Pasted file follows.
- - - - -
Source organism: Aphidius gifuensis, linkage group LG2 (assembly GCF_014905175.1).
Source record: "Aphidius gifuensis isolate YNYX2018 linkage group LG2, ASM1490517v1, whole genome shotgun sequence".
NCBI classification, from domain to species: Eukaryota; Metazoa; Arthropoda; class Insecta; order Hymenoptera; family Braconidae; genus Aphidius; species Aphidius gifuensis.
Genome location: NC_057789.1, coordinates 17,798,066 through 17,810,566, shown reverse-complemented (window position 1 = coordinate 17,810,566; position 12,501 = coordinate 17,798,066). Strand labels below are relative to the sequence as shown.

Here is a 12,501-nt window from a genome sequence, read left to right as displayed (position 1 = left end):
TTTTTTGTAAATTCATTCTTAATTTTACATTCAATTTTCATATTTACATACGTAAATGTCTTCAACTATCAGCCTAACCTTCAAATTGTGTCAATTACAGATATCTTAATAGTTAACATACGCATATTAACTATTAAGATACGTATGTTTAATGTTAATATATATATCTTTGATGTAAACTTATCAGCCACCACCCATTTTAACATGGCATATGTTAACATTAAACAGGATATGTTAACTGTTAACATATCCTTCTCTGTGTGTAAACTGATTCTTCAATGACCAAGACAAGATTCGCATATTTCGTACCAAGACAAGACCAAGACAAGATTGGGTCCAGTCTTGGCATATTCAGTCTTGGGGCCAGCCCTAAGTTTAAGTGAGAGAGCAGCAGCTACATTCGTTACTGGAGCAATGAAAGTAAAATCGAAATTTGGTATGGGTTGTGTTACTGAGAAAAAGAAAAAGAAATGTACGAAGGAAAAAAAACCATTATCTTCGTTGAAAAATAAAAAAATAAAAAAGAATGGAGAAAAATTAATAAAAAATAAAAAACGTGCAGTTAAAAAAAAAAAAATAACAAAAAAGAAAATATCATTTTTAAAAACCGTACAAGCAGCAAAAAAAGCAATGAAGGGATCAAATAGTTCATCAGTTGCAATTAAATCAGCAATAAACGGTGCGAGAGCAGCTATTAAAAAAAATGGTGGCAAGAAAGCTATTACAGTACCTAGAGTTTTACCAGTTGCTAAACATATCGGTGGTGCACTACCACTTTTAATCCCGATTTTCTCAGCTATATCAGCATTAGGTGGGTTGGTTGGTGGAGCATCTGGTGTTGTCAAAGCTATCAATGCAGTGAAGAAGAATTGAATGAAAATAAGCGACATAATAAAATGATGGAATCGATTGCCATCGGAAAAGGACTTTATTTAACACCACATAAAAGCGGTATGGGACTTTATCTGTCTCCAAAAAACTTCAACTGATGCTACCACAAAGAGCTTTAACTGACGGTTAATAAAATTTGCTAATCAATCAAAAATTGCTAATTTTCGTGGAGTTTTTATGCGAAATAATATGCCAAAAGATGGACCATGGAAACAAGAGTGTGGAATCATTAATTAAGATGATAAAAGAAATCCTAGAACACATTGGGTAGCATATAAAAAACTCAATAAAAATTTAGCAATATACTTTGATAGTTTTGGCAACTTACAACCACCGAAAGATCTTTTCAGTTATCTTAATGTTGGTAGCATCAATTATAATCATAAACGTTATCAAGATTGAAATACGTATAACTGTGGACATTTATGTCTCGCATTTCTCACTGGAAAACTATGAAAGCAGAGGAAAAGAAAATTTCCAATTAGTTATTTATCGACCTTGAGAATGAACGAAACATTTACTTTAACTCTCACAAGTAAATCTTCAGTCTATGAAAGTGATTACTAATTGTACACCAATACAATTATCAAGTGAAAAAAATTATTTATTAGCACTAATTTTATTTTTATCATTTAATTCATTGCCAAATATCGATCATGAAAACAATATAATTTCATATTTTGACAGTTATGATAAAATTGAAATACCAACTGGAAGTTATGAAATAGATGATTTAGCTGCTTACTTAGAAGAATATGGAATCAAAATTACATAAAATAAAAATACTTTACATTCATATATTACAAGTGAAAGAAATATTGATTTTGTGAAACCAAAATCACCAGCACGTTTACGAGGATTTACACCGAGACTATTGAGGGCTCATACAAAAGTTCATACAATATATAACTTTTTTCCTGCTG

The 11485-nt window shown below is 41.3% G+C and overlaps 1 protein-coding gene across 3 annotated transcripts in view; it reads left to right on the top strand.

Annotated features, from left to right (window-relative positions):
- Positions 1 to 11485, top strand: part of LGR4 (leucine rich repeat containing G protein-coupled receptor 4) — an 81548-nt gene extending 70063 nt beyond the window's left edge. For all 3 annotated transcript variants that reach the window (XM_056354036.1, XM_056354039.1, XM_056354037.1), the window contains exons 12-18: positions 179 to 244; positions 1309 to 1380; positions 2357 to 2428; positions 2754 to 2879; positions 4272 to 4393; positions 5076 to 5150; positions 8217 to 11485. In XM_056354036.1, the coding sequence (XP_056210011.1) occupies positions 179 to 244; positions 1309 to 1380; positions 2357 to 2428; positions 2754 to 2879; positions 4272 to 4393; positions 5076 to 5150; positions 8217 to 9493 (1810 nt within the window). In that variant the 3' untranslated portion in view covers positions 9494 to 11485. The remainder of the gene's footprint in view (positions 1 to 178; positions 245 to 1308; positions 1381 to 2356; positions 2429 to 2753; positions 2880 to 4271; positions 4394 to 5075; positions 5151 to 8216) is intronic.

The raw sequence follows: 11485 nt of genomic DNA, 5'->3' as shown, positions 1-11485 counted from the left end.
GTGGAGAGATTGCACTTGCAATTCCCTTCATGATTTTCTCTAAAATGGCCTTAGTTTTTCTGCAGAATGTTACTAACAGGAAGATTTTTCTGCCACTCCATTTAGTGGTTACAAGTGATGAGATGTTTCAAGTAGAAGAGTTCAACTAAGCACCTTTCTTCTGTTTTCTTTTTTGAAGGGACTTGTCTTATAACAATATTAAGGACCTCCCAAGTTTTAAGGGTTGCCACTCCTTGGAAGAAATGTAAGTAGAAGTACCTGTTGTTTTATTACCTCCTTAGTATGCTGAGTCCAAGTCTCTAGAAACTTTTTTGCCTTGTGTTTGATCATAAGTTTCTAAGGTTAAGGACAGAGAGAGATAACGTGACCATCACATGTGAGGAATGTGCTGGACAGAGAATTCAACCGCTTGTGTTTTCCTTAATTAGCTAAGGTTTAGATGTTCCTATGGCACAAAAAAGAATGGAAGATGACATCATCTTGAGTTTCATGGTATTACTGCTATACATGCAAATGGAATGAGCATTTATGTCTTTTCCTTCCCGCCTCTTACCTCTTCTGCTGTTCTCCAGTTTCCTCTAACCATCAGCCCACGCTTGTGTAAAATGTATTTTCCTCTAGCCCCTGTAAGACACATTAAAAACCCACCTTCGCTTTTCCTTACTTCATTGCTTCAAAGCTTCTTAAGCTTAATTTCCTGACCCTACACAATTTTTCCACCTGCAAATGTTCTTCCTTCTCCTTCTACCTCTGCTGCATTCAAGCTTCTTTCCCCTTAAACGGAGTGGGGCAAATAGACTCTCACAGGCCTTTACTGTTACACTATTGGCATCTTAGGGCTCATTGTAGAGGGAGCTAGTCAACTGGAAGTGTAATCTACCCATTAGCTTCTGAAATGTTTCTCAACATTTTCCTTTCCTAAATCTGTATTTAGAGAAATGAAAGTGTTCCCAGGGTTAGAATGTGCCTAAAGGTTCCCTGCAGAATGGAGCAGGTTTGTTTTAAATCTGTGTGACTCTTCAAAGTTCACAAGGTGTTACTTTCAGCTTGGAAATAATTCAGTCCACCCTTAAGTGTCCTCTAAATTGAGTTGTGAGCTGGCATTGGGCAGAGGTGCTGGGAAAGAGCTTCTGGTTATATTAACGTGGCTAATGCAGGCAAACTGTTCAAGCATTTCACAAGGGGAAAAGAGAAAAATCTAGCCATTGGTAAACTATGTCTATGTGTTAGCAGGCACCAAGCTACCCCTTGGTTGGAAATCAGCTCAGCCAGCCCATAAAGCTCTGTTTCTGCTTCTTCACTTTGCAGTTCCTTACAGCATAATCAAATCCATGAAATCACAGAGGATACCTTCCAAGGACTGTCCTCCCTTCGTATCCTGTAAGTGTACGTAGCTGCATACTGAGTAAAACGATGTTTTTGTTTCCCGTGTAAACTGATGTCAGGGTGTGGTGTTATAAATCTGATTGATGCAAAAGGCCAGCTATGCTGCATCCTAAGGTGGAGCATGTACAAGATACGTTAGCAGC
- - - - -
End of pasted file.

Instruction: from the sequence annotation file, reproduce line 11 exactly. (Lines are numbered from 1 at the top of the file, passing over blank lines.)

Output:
GTGGAGAGATTGCACTTGCAATTCCCTTCATGATTTTCTCTAAAATGGCCTTAGTTTTTCTGCAGAATGTTACTAACAGGAAGATTTTTCTGCCACTCCATTTAGTGGTTACAAGTGATGAGATGTTTCAAGTAGAAGAGTTCAACTAAGCACCTTTCTTCTGTTTTCTTTTTTGAAGGGACTTGTCTTATAACAATATTAAGGACCTCCCAAGTTTTAAGGGTTGCCACTCCTTGGAAGAAATGTAAGTAGAAGTACCTGTTGTTTTATTACCTCCTTAGTATGCTGAGTCCAAGTCTCTAGAAACTTTTTTGCCTTGTGTTTGATCATAAGTTTCTAAGGTTAAGGACAGAGAGAGATAACGTGACCATCACATGTGAGGAATGTGCTGGACAGAGAATTCAACCGCTTGTGTTTTCCTTAATTAGCTAAGGTTTAGATGTTCCTATGGCACAAAAAAGAATGGAAGATGACATCATCTTGAGTTTCATGGTATTACTGCTATACATGCAAATGGAATGAGCATTTATGTCTTTTCCTTCCCGCCTCTTACCTCTTCTGCTGTTCTCCAGTTTCCTCTAACCATCAGCCCACGCTTGTGTAAAATGTATTTTCCTCTAGCCCCTGTAAGACACATTAAAAACCCACCTTCGCTTTTCCTTACTTCATTGCTTCAAAGCTTCTTAAGCTTAATTTCCTGACCCTACACAATTTTTCCACCTGCAAATGTTCTTCCTTCTCCTTCTACCTCTGCTGCATTCAAGCTTCTTTCCCCTTAAACGGAGTGGGGCAAATAGACTCTCACAGGCCTTTACTGTTACACTATTGGCATCTTAGGGCTCATTGTAGAGGGAGCTAGTCAACTGGAAGTGTAATCTACCCATTAGCTTCTGAAATGTTTCTCAACATTTTCCTTTCCTAAATCTGTATTTAGAGAAATGAAAGTGTTCCCAGGGTTAGAATGTGCCTAAAGGTTCCCTGCAGAATGGAGCAGGTTTGTTTTAAATCTGTGTGACTCTTCAAAGTTCACAAGGTGTTACTTTCAGCTTGGAAATAATTCAGTCCACCCTTAAGTGTCCTCTAAATTGAGTTGTGAGCTGGCATTGGGCAGAGGTGCTGGGAAAGAGCTTCTGGTTATATTAACGTGGCTAATGCAGGCAAACTGTTCAAGCATTTCACAAGGGGAAAAGAGAAAAATCTAGCCATTGGTAAACTATGTCTATGTGTTAGCAGGCACCAAGCTACCCCTTGGTTGGAAATCAGCTCAGCCAGCCCATAAAGCTCTGTTTCTGCTTCTTCACTTTGCAGTTCCTTACAGCATAATCAAATCCATGAAATCACAGAGGATACCTTCCAAGGACTGTCCTCCCTTCGTATCCTGTAAGTGTACGTAGCTGCATACTGAGTAAAACGATGTTTTTGTTTCCCGTGTAAACTGATGTCAGGGTGTGGTGTTATAAATCTGATTGATGCAAAAGGCCAGCTATGCTGCATCCTAAGGTGGAGCATGTACAAGATACGTTAGCAGC